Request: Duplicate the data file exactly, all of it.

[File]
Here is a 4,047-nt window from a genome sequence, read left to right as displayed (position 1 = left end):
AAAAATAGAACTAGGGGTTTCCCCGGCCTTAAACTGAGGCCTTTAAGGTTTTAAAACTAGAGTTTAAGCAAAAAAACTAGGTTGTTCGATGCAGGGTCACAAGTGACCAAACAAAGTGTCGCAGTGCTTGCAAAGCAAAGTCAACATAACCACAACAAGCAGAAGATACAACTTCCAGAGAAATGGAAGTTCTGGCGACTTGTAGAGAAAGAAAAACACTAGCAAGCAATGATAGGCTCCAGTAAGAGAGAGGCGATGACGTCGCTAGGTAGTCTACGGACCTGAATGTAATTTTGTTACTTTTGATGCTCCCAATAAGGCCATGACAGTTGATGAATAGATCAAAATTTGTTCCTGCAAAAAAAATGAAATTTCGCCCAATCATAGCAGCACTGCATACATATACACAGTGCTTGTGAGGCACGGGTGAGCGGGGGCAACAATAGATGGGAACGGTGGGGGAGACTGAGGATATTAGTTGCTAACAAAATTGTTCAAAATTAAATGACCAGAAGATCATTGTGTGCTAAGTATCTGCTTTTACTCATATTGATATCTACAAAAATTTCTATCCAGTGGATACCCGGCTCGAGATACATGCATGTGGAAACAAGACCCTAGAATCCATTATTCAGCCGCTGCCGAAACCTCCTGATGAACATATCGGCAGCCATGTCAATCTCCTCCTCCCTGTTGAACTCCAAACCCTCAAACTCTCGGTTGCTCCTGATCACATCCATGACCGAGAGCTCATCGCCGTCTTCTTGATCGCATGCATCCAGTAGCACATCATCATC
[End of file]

Here is a 4,047-nt window from a genome sequence, read left to right as displayed (position 1 = left end):
AAAAATAGAACTAGGGGTTTCCCCGGCCTTAAACTGAGGCCTTTAAGGTTTTAAAACTAGAGTTTAAGCAAAAAAACTAGGTTGTTCGATGCAGGGTCACAAGTGACCAAACAAAGTGTCGCAGTGCTTGCAAAGCAAAGTCAACATAACCACAACAAGCAGAAGATACAACTTCCAGAGAAATGGAAGTTCTGGCGACTTGTAGAGAAAGAAAAACACTAGCAAGCAATGATAGGCTCCAGTAAGAGAGAGGCGATGACGTCGCTAGGTAGTCTACGGACCTGAATGTAATTTTGTTACTTTTGATGCTCCCAATAAGGCCATGACAGTTGATGAATAGATCAAAATTTGTTCCTGCAAAAAAAATGAAATTTCGCCCAATCATAGCAGCACTGCATACATATACACAGTGCTTGTGAGGCACGGGTGAGCGGGGGCAACAATAGATGGGAACGGTGGGGGAGACTGAGGATATTAGTTGCTAACAAAATTGTTCAAAATTAAATGACCAGAAGATCATTGTGTGCTAAGTATCTGCTTTTACTCATATTGATATCTACAAAAATTTCTATCCAGTGGATACCCGGCTCGAGATACATGCATGTGGAAACAAGACCCTAGAATCCATTATTCAGCCGCTGCCGAAACCTCCTGATGAACATATCGGCAGCCATGTCAATCTCCTCCTCCCTGTTGAACTCCAAACCCTCAAACTCTCGGTTGCTCCTGATCACATCCATGACCGAGAGCTCATCGCCGTCTTCTTGATCGCATGCATCCAGTAGCACATCATCATC